KDE advises extreme caution after theme wipes Linux user’s files


On Wednesday, the KDE team warned Linux users to exercise “extreme caution” when installing global themes, even from the official KDE Store, because these themes run arbitrary code on devices to customize the desktop’s appearance.

The KDE Store currently allows anyone to upload new themes and various other plugins or add-ons without any checks for malicious behavior.

However, as KDE said, it currently lacks the resources to review the code used by each global theme submitted for inclusion in its official store. If the themes are faulty or malicious, this can result in unexpected consequences.

“Global themes and widgets created by 3rd party developers for Plasma can and will run arbitrary code. You are encouraged to exercise extreme caution when using these products,” KDE cautioned.

“Global themes do not only change the look of Plasma, but also the behavior. To do this they run code, and this code can be faulty, as in the case mentioned above. The same goes for widgets and plasmoids.”

Code execution is needed because global themes are designed to change everything on a Plasma desktop, from icons to windows decorations, lock screens, splash screens, wallpapers, color schemes, and so on, using executable bash scripts.

Global theme wipes user’s files using ‘rm -rf’

According to a Reddit post quoted by KDE, at least one user had their files wiped after installing one such global Plasma theme.

After it was installed, the theme deleted all personal data from mounted drives using ‘rm -rf’, a very dangerous UNIX command that forcefully and recursively deletes a directory’s contents (including files and other folders) without any warnings and prompting for confirmation.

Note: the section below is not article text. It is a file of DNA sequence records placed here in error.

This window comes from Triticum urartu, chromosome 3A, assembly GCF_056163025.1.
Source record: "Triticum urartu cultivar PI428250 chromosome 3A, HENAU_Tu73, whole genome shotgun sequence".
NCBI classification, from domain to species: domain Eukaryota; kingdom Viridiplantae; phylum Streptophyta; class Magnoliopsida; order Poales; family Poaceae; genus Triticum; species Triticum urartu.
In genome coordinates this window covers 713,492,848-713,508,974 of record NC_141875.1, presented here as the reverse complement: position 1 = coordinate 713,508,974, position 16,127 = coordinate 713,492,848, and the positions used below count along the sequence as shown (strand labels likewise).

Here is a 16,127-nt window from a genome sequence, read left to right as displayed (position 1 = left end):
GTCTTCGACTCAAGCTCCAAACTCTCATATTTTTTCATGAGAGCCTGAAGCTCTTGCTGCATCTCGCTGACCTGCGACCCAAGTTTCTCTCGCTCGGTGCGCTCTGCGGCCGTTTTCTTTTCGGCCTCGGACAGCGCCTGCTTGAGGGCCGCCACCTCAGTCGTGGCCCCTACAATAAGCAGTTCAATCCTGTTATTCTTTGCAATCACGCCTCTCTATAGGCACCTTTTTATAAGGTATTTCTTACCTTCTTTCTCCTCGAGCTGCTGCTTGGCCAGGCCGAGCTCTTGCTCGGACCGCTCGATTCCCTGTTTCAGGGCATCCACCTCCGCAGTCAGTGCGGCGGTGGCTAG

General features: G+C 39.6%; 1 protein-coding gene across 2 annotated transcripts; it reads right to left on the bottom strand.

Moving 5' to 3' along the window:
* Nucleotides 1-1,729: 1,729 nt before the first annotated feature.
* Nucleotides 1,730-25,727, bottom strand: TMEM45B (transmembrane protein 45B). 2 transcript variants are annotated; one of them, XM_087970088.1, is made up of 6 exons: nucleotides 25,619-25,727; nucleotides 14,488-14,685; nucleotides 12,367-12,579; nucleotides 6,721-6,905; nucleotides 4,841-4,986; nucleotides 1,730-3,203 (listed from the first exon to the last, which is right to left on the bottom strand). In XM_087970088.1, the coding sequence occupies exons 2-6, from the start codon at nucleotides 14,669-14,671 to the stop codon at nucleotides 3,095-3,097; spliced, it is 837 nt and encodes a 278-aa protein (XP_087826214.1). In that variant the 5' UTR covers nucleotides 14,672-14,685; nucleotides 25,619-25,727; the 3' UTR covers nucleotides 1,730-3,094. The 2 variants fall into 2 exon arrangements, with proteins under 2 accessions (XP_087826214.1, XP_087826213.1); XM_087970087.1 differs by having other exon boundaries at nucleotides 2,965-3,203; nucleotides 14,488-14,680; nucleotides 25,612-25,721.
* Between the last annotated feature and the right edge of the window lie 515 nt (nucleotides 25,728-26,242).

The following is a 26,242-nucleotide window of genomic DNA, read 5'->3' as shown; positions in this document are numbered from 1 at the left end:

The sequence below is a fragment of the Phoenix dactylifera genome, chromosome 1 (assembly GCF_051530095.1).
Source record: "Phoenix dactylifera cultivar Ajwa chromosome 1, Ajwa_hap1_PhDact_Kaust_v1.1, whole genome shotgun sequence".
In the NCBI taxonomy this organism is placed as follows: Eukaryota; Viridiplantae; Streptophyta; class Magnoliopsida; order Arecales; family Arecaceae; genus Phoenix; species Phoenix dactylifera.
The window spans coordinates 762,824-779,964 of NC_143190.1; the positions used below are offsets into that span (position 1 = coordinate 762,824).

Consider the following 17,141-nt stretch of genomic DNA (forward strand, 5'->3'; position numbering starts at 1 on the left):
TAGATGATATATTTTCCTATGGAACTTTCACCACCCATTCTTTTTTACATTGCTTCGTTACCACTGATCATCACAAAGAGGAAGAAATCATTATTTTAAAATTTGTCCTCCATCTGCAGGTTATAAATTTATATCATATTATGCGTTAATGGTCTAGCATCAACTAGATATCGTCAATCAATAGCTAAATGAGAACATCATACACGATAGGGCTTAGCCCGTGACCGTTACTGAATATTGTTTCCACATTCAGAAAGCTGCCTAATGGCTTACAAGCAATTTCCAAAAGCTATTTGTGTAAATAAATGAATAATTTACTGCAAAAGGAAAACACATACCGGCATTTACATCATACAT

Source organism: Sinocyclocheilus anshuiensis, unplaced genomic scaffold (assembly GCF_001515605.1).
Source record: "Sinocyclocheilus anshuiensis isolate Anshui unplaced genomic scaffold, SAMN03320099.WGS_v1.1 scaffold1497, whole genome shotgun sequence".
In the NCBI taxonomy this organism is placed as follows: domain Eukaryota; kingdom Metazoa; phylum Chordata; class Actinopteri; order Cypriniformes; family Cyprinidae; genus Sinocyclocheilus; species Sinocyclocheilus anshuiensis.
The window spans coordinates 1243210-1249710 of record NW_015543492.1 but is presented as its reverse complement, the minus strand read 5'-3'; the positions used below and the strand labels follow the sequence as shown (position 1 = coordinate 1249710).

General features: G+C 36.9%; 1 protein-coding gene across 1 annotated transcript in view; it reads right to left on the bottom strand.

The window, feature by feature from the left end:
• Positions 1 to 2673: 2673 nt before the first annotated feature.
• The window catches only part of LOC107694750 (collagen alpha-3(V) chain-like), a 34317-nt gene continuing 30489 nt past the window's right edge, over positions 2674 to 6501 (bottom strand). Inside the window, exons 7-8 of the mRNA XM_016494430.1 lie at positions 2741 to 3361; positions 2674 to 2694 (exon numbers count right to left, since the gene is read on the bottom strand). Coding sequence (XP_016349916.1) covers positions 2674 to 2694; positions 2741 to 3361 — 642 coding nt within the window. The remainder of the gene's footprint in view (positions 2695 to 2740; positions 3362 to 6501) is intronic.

When this command is used to delete files, they are permanently wiped and can only be recovered using data recovery software or restored from backups.

While the faulty global theme has since been removed from KDE’s store, any other global themes available through KDE’s official plugin repository could cause data loss if the developers haven’t thoroughly tested them before submission.

“It executes rm -rf on your behalf [and] deletes all personal data immediately. No questions asked,” the KDE user warned. “I canceled this when it asked for my root password, but it was too late for my personal data. All drives mounted under my user were gone, down to 0 bytes. [G]ames, configurations, browser data, [and the] home folder [are] all gone.”

“Then it threw some sort of error, [and] my plasma kind of got stuck. [T]hen I checked and my two hard-drives were fully erased, games, configurations, personal data, all gone. Any drive mounted with user permissions also wiped out,” the user added in a separate Reddit post.

KDE promises to start vetting store content

In light of the risks behind installing unvetted Plasma plugins, KDE asked the community to report faulty software already available through the KDE Store.

The team also promised to curate store content and improve the warnings shown to users before installing community-developed themes and plugins on their systems.

“[W]e need to communicate clearly what security expectations Plasma users should have for extensions they download onto their desktops,” said David Edmundson, a Software Engineer and Project Lead at KDE. “Then, we can look at providing curation and auditing as part of the store process in combination with slowly improving sandbox support.”

“If you install content from the store, I would advise checking it locally or looking for reviews from trusted sources.”

“Nevertheless, this will take time and resources. We recommend all users to be careful when installing and running software not provided directly by KDE or your distros,” the KDE team added.

Until then, users will still be warned when installing global themes from the KDE system settings: “The content available here has been uploaded by users like you and has not been reviewed by your distributor for functionality or stability.”

Warning before installing a global theme in KDE
Warning before installing a global theme in KDE (David Edmundson)

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